In honor of Thanksgiving, I’d like to share a little about my journey of gratitude. A long time ago, I used to think that gratitude was about finding things to be thankful for. It was about showing appreciation for what I had been given or afforded in life. Being thankful was like a simple prayer: thank you for my family, friends, house. On occasion, I was able to throw in something like being grateful for an accomplishment or recognition. It wasn’t daily and it was usually only when I was told to think about it, like on Thanksgiving.
But over the last few years, I’ve had a few things happen in my life that have rocked my world. As a foster mom, I had to say goodbye to two children I’d loved for two-and-a-half years. After losing a baby, I did not get pregnant for several years inexplicably. I can write these painful events down in just a few words but the pain of them ran thousands of words deep, if not more. There were moments where I felt broken, really broken. And gratitude was what saved me.
I read many years ago that for every negative thing you hear on the news or say to yourself, you need to say three positive things. This is to combat depression but it’s really just great advice overall.
So whenever I’m feeling hopeless or a little less hopeful than usual, I force myself to think of things I’m grateful for. Of course there are things that are easy to be thankful for: My healthy, happy daughter. My ultra-supportive husband. My family who are always there when I need them. My safe and comfortable home.
And absolutely we should be thankful for the most important things in our life. But if we want to really be truly thankful and live a life full of gratitude, we have to dig deeper. It has to be more than the obvious and it has to be more than three or four “things.” And the hardest part: it has to be every day. Living a life full of gratitude is a lifestyle. This, in my experience, does truly change your life. Your outlook shifts to focus on all the wonderful parts of your life. Yes, there are negative things that happen. Yes, there are things that will rock your world, leaving you feeling shaken. You may even question your faith. When gratitude becomes a way of living though, you can feel happier daily and become more resilient against the difficult events that will inevitably happen in your life.
So, how do you get more grateful? People do this in many ways. When I need reminders or things feel harder, I physically write down five to ten things I’m grateful for. Beyond just my family and my house, I dig deeper. Something about thinking a little harder and physically writing can really help you feel present and grounded. In moments that feel very difficult, I list out loud basic things I’m thankful for like breathing and a house to live in. For panic attacks, people are encouraged to notice something from each sense to help ground them. Gratitude can also make you feel grounded and present. I try to practice gratitude when I’m feeling anxious or overwhelmed. I have had great success with feeling more calm and focused afterward.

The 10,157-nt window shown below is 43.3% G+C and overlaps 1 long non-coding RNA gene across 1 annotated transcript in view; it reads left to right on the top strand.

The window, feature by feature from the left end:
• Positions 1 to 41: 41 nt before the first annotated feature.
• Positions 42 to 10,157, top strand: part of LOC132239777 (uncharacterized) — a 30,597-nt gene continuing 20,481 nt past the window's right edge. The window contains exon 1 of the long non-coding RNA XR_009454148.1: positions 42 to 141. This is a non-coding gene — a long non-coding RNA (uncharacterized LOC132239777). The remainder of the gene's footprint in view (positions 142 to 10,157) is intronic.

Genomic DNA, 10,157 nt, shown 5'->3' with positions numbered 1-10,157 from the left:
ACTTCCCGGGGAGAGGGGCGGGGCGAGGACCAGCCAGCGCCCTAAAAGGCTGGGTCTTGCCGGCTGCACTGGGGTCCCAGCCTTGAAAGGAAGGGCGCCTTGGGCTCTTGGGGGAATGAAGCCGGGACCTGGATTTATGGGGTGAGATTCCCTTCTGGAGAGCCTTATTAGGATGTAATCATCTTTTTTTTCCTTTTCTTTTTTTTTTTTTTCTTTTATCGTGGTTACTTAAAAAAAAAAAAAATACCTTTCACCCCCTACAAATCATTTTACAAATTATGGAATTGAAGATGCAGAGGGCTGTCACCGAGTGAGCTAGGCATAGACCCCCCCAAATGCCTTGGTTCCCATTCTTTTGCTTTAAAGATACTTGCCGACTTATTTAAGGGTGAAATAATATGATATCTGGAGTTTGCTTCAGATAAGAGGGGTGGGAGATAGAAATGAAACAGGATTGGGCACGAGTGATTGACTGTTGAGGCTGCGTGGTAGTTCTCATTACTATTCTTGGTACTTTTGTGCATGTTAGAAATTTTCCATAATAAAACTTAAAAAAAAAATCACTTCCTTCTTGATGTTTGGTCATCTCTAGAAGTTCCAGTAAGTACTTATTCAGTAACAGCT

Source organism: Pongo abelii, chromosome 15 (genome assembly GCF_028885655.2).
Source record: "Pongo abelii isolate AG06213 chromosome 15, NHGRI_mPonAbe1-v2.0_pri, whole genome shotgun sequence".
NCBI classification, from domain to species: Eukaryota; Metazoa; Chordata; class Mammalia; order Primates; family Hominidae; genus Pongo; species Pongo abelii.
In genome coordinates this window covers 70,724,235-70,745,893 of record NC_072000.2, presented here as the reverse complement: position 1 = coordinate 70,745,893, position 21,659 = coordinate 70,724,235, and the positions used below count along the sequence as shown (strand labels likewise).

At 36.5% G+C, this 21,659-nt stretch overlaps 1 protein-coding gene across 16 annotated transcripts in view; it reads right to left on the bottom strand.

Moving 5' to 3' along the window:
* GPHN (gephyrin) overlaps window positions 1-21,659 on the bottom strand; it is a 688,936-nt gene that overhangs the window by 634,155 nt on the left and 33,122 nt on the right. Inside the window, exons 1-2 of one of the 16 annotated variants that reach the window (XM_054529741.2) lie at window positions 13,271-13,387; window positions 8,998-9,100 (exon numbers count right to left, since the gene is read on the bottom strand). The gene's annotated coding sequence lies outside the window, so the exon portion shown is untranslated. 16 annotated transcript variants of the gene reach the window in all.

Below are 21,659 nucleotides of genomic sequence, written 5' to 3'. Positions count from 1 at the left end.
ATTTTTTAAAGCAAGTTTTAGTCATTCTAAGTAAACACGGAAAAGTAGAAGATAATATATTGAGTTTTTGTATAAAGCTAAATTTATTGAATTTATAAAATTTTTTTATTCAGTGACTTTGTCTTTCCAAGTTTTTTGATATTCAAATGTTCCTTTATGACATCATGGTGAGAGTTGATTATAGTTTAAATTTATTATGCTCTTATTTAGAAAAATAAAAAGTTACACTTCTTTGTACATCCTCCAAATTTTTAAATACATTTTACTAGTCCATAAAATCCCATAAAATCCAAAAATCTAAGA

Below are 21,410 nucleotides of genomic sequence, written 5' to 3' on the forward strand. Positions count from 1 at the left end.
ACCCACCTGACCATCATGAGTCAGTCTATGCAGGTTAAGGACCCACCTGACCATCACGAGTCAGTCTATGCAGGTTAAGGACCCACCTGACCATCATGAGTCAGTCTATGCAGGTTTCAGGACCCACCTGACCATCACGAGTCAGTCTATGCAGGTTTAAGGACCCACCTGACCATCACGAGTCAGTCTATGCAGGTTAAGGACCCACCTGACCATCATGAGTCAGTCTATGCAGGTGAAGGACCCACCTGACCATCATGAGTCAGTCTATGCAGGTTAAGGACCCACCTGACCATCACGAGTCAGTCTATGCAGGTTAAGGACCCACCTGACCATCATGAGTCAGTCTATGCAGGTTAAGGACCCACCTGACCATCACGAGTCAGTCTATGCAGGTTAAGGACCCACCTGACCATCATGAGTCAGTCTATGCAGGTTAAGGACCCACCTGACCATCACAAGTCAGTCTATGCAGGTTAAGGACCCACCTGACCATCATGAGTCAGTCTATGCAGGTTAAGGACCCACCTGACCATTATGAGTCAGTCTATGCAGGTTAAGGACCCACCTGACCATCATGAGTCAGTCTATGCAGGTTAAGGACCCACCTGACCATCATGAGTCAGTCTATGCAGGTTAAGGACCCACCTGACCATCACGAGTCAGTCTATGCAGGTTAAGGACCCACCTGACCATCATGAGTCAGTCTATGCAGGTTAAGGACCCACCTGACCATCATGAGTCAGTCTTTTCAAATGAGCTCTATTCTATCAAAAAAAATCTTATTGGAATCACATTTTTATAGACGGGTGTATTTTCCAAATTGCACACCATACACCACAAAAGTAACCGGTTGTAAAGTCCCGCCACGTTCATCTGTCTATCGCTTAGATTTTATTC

I also have read several books where the main themes are about practicing gratitude daily. I think this is the best place to start. Practicing gratitude daily can look however you want it to! You can have a chalk board where you write five things you’re grateful for that day. You can have a gratitude journal where you write three things you’re grateful for everyday (wouldn’t that be neat to look back at over the years?). You can start your day by listing one or two things you’re grateful for while brushing your teeth. You do not need to have a lot of time and it doesn’t need to take away from anything else in your life to start practicing daily gratitude.
For me, I find a moment in the day and focus on all that I have to be grateful for that day. Notice the small things. Focus on gratitude for even the most basic parts of life like paying bills and hot running water. Instead of being frustrated that I am walking a baby in the middle of the night, I focus on how grateful I am to have a baby to walk with. When I’m tired and want to rest but have laundry and work and a toddler who asks for my attention, I think of how grateful I am for clothing and work to do and a strong willed daughter who knows what she needs. It’s a shift in focus that changes how you look at everything.
I encourage you today and every day to practice gratitude. What does that look like for you?
Here’s an exercise to help you start to notice things that are different and how to be grateful for smaller things. What can you notice in the video below? First you may just see a beautiful dragonfly. But if you re-watch, what else do you notice? Do you see its beautiful wings? Do you notice the vibrant colors? This is like a gratitude exercise. Notice the details of your life and be grateful for them.